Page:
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Transforming Suffering Through Gratitude

Updated: Mar 9




The celebration of Thanksgiving this month brings us an opportunity to focus on gratitude and on what is going well in our lives.  Being grateful when life is going well, is easy to do and most of us can do it effortlessly.  However, when life is challenging and we are facing pain, it’s harder to be grateful.  At the same time gratitude can help us transform our pain if we choose to see pain as an opportunity versus a burden to endure.


We can practice gratitude amidst grief or suffering and be reminded to not lose our joy when we are struggling.  They can both be present.  Gratitude invites us to shift our attention from what is going wrong to what is going right.  I remember going through a very painful moment in my life that had shattered my dreams and the life I thought I had and at the same time I could experience great joy in the presence of my newborn first grandchild.  I remember he was the only thing that would make me smile for a while and I took it as an opportunity to take a respite from my suffering.  I was aware of my pain and my joy being present at the same time.  I was deeply grateful for the blessing of having him in my life.  This experience reminded me that everything works out for our highest good even though we don’t see it at the time we are going through suffering.

It becomes easier to be grateful in difficult times when we have a regular gratitude practice.  When we look at life with eyes of gratitude for simple things as our breath, the joy in a child’s play, our ability to notice a beautiful butterfly can open our hearts wide to receive more experiences to be grateful.


I have had a gratitude practice since I was very young.  As a child, I remember finding something to be grateful about in the midst of the many challenges I faced.  Growing up, my parents fought a lot, and I would focus on giving thanks that I had parents versus focusing on their argument of the day.  We did not have much in my family as I was growing up, but my heart was filled with gratitude for any little things we had.  I remember at nighttime giving thanks that I had a home and a bed where I could rest.  Gratitude enhances our ability to experience happiness and it helps us build self-confidence.  As an adult I learned to be happy and grateful for the things that I wanted to bring into my life.  This opened a whole new world for me.   As soon as I learned it, I embraced it immediately and it has brought much joy into my life.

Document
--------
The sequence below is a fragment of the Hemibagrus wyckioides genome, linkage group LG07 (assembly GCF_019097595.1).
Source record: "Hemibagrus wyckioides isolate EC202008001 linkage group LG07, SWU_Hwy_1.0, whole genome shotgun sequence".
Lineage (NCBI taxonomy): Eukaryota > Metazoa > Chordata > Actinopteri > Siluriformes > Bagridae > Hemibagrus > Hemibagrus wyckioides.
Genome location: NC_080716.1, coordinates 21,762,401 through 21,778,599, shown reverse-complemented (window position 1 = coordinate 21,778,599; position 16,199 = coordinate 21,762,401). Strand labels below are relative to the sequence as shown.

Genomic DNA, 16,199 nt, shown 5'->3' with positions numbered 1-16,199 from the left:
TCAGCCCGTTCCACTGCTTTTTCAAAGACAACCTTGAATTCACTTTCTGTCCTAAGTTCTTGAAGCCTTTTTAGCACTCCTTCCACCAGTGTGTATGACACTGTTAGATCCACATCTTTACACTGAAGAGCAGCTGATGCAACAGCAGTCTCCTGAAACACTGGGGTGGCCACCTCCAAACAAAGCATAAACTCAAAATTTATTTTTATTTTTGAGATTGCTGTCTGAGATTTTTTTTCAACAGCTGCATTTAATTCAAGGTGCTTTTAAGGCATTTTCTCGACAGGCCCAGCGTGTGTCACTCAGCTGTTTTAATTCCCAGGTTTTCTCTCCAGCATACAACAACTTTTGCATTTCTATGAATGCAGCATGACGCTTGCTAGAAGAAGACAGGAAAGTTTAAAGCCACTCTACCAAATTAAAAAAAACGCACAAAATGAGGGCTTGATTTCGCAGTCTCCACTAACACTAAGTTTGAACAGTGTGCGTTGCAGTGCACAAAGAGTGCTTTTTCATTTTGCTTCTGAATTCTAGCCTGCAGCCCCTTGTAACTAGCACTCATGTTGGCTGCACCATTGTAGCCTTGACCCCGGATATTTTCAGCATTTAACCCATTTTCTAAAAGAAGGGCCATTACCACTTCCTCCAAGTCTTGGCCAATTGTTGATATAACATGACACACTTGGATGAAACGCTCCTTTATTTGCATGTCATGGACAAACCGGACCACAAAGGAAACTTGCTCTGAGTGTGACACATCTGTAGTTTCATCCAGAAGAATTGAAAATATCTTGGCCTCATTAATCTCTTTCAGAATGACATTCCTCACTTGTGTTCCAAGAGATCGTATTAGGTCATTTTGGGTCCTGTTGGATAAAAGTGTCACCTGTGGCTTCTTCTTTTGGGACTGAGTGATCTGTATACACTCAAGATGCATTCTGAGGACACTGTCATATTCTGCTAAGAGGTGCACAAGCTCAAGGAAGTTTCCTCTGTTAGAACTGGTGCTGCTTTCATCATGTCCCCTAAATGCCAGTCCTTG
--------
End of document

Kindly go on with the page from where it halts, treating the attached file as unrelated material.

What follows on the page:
We now know that making a gratitude list can help us shift our mood into a more positive one.  When feeling discouraged or upset begin to make a list of 100 things that you can express gratitude for and you will notice that halfway through it your mood will be more positive, and you will feel uplifted and more optimistic.


Create a regular gratitude practice, in the morning you can be grateful for the wonderful day you are about to have and at the end of the day you can highlight everything that went well for you.  There is always something to be grateful for.  Our gratitude practice reminds us of the magnificent blessings that surrounds us.  Gratitude is a spiritual practice that connects you deeply and effortlessly with your Creator.

May your grateful heart find peace and joy in your daily life.  Happy Thanksgiving to you and your family!

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